The Turn of the Screw – Almeida Theatre, London
Hammer, the world renowned company behind the horror films have made their first step into theatre production with one of my favourite stories ever written: ‘The Turn of the Screw.’
Adapted by Rebecca Lenkiewicz from Henry James’ 19th century novella it sees new governess (Anna Madeley) arriving at a remote old house to look after two orphaned children, Flora and Miles.
The first half draws on all the theatrical devices it can to make an unforgettably chilling experience.
Thunder and lightning is always going to have me jumping out of my seat, and with the added delight of ghostly figures and unpredictable lighting it is definitely nerve jangling at times. But don’t be fooled, beneath the surface there is more to this thriller than things going bump in the night.
This production is extraordinarily engaging and undoubtedly a frightening and captivating experience.
‘The Turn of the Screw’ is a tale gloriously famed for its ambiguity: a governess, alone in a huge house with two strange children, plagued by ghosts and beginning to sense evil in the children, but ultimately the reader is never given any solutions.
One never ceases to marvel at Henry’s genius in creating a never ending debate about whether the notoriously unreliable narrator’s charges are in fact possessed by ghosts, or if she has fabricated the whole thing from her own repressed imagination.
There is a mystery from the start as to the manner of death of the children’s previous governess, Miss Jessel (Caroline Bartleet) and the identity of the man who appears on the tower.
In the past there have been many adaptations, influenced by varying themes, but in Rebecca Lenkiewicz’s new version, sex most definitely comes to the fore. In this production a more explicit working-out of the problem has been elected along with a more definite ending than James’ version. This decision is a surprisingly smart one, giving the audience more definite points for engagement, and maintaining pace and rhythm. The overtly sexual undertones still throw up questions. Is the governess in love with her older charge?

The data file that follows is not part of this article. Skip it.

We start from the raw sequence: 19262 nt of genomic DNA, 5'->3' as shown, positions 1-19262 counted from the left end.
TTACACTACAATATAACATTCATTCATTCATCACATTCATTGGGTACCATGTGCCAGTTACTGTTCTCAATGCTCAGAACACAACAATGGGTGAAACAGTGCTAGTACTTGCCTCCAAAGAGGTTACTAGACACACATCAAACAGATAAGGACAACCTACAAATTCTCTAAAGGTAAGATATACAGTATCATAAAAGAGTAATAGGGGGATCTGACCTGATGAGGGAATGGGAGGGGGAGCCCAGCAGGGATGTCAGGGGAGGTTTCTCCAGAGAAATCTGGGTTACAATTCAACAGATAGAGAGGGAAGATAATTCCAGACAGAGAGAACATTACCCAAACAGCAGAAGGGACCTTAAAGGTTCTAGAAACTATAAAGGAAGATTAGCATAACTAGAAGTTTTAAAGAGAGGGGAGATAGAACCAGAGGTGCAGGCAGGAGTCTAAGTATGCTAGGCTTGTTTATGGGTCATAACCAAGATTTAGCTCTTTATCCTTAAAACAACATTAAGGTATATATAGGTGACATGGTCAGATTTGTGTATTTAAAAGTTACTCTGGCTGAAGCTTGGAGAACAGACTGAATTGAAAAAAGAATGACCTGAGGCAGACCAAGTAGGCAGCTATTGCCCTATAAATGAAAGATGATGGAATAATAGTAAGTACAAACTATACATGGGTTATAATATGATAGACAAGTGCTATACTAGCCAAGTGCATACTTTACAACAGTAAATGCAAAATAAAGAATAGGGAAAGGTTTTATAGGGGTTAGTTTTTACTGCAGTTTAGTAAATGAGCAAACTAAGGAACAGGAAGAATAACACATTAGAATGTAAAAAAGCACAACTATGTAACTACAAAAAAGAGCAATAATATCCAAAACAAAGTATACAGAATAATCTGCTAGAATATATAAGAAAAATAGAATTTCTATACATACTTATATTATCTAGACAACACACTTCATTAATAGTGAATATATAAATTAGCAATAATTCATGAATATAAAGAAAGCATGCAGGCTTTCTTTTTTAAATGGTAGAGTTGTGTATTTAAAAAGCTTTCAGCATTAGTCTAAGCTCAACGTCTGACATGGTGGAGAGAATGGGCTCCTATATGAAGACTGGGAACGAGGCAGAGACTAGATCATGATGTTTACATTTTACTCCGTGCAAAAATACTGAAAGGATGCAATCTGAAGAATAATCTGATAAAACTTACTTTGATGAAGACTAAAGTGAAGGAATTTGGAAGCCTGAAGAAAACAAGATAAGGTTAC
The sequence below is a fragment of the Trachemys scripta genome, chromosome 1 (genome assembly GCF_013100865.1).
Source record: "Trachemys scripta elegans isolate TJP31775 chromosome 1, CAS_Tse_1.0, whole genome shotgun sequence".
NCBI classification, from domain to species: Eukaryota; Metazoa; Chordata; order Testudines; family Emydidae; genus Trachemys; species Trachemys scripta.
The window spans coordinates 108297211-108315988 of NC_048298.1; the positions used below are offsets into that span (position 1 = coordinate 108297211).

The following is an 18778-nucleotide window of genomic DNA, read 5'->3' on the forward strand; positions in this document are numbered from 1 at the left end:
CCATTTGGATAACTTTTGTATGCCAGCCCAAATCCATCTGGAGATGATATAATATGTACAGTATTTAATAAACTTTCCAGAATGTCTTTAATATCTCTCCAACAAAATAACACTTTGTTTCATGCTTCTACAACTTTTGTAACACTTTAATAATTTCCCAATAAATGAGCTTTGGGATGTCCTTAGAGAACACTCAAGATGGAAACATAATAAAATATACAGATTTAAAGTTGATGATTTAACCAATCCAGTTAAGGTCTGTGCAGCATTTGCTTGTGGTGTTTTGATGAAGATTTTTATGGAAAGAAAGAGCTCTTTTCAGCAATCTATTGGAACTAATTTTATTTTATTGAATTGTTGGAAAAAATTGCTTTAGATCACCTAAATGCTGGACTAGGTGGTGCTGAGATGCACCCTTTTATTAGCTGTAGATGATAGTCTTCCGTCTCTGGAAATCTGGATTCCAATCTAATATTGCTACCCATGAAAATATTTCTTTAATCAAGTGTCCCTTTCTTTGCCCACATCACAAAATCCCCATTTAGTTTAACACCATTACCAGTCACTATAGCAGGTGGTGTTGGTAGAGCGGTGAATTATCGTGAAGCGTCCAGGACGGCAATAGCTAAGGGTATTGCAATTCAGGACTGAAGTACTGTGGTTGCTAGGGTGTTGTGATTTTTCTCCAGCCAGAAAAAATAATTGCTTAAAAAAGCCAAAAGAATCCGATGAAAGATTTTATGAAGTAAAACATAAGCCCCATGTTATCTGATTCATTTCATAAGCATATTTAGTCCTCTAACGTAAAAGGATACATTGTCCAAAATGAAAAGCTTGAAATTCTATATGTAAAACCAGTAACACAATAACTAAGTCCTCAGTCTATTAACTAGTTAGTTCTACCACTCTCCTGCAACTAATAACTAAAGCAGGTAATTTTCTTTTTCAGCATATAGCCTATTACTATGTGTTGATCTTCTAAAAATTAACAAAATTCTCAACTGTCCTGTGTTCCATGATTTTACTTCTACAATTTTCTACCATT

Does introducing the idea of sex to children at such a young age have a damaging effect on them as they develop or does the prudish behaviour of their Governess ultimately cause more harm?
This is Victorian gothic mixed with something else, implying sexual abuse and a level of perversion and while it is spot on with regards to the thrills the plot doesn’t always flow. Some scenes are just a bit too short leaving you to wonder, if you did not already know the story, what they have left out, although they do make fantastic use of the revolving stage.
The cast, directed by Lindsay Posner, are extremely strong, headed by the beautiful buttoned-up Anna Madeley, teetering on the edge of madness.
She is joined by the warm yet naïve housekeeper Mrs Grose (Gemma Jones) who gradually becomes a more shadowy figure, deliberately ignoring the truth as the children under her care begin to unravel.
Isabella Blake Thomas, who plays Flora, (there are three young actresses alternating the part) is absolutely marvellous as the disturbed little girl, along with her brother Miles (Laurence Belcher) they create a claustrophobic and deeply sinister environment. Belcher does a brilliant job of playing the haunted boy, although I can’t help but feel that at seventeen he is slightly too old for the role. Perhaps the insinuation of an inappropriate relationship would be been even more horrifying with a younger boy. Orlando Wells also makes an early and very brief appearance as the children’s somewhat neglectful, and dimissive Uncle. A role that seems rather disappointing for an actor who I have enoyed in several screen roles.
Most controversially, Lenkiewicz explicitly illustrates the worst thing that Quint (Eoin Geoghegan) could have done to Miles.
Pleasingly the ghosts, like in the book, are portrayed as solid creatures who appear in broad daylight and make eye contact with the current inhabitants. Peter McKintosh’s set is magnificent, a beautiful crumbling piece, with peeling paintwork, and a window which leers out menacingly at the audience, although much more reminiscent of Daphne du Maurier’s Manderley than that of a manor house lived in by children. The lighting also adds to the terror, casting teasing shadows and there is a sunset of such beauty that it feels real.
Much praise should finally be awarded to Scott Penrose the illusionist who brings to life the ghosts, simultaneously delighting and terrifying the audience.